Recursion depth limit is fixed in version 1. Deep recursion was causing problems in 64bit mode because of the way exceptions were being processed. It was causing cascading out-of-memory errors. The net result was that we hard-limited the recursion depth on all platforms to help ensure that scripts would be portable to all platforms.
- Bruce Payette, co-designer of PowerShell

Tail-Recursive Calls and Trampolines

There are ways to work around this problem, but to me they all seem to boil down to replacing deep call stacks with loops – either automatically at the language level or via fancy pants programming. in my case, I needed to convert from recursion to trampoline style – albeit a very simple conversion. With the disclaimer that I’m not an expert here, I thought I’d overview what I read about trampolines, then simplify it down to the basic trampoline solution I ended up with.

Tail Call Optimization

In some cases, languages can optimize their way around this problem. One example is tail call optimization. a tail call is a call which is happening immediately prior to returning from the function, meaning that there’s no remaining logic in the calling function and thus no need to retain the stack. in a tail-recursive call, it’s returning that value to itself.

Languages can effectively unroll this, since in a tail call situation they don’t need to maintain the nested call stack as the calling function has completed all its logical operation. if you’re using one of those languages and make sure that your recursive calls are tail-recursive (so no additional logic is performed after the recursive call), the language will handle this for you and you’ll end up with the benefits of recursion without the baggage of building a big call stack.

Matthew Podwysocki runs through this in more detail with a comparison of how this works in F# and C# (with an interesting difference between 32 and 64 bit operation). He shows an example of a case where a single line of code after the recursive call breaks the tail call optimization, resulting in a stack overflow.

It’s interesting to note that the common language runtime supports tail calls, so it comes down to whether the language and compiler make use of it. PowerShell doesn’t support tail call optimization, so I needed to alter my code. That’s where I learned about trampolines.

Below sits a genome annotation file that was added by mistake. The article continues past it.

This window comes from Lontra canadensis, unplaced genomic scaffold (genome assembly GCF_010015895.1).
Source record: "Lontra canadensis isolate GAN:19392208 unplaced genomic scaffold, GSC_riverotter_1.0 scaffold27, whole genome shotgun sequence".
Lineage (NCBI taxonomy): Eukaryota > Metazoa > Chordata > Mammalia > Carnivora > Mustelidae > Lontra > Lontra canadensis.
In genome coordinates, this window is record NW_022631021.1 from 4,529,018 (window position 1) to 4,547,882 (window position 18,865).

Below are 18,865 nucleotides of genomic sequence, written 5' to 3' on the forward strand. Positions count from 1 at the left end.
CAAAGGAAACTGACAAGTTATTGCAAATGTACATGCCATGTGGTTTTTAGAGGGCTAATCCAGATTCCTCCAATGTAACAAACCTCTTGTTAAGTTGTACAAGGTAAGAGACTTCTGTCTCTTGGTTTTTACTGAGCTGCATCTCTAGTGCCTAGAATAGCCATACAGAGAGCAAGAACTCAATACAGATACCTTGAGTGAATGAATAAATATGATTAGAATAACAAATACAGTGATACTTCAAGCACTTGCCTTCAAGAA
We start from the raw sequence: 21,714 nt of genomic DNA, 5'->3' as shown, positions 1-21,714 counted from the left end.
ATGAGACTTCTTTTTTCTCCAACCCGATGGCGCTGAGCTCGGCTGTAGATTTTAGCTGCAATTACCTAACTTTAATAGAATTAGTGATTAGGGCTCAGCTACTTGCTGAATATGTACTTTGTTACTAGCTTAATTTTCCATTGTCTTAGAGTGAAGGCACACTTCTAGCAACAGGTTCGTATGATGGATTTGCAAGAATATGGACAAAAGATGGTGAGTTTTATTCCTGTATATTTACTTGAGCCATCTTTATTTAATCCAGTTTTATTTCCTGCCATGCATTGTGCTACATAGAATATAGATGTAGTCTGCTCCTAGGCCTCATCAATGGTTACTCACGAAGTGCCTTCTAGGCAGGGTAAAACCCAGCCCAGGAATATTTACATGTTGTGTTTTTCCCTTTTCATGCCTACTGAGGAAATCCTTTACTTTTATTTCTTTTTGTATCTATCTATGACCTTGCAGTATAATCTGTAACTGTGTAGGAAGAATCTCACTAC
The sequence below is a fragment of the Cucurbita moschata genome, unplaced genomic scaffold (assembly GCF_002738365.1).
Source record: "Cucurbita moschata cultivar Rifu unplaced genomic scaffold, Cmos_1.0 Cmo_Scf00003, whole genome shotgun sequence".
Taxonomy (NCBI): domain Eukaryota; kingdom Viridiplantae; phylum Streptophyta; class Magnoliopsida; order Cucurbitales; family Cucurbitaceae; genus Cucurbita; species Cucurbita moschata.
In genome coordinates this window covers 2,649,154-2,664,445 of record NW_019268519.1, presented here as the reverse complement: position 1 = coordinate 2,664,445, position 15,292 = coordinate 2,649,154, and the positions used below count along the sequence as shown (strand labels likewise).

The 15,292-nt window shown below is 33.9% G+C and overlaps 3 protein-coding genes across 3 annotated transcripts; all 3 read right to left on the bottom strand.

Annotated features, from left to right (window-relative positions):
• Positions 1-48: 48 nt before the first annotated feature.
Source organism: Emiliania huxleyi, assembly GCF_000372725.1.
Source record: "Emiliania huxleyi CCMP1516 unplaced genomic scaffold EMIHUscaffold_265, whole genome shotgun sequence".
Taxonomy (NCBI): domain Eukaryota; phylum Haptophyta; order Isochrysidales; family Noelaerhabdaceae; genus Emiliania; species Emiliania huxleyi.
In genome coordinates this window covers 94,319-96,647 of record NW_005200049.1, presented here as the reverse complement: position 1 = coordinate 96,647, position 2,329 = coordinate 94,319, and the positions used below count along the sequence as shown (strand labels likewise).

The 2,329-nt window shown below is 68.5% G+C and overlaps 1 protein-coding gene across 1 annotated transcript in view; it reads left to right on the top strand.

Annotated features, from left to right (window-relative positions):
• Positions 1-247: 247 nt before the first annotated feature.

The common pattern I read about for dealing with this is to manage state yourself using a trampoline: a piece of code that repeatedly calls functions. And, depending on the language and recursive requirements, that little "a piece of code that repeatedly calls functions" can get really pretty complex.

If my implementation was really making deep use of recursion in such a way that I really needed to emulate nested calls, that trampoline implementation would need to be pretty sophisticated. While that’s implemented differently in different languages, in modern .NET programming I’m reading that’s usually done using a function factory trampoline class which calls functions for you. Here are some posts showing how to do that:

In my simple case, though, I could just to convert the recursive call so that it’s called from a looping construct, returning state from each call. I’d call this option a strategic retreat, since this is now in no way recursive anymore. but, by calling it a refactoring to implement trampoline-style programming, I’ll still keep my pride.

So since the reason I was using recursion was just to continue calling the next page after completing the work on the current one, my trampoline can be implemented as a simple for loop into a function that returns the URL of the next page. Remembering that we started with something like this:

function DownloadEntries { param ([string]$feedUrl) // Download all items on the page $nextUrl = href from last link on the page DownloadEntries $nextUrl}DownloadEntries $firstPage

We can rewrite that as this:

function DownloadEntries { param ([string]$feedUrl) // Download all items on the page $nextUrl = href from last link on the page return $nextUrl}while($feedUrl -ne $null) { $feedUrl = DownloadEntries $feedUrl}

This can now handle unlimited pages, since it’s just a simple loop. The only downside is that I can no longer feel quite as sophisticated, since while I call that a trampoline, you’d probably call it a boring loop that calls into a function.

Here’s the full script so you can see it in context:

Working around a Powershell Call Depth Disaster With Trampolines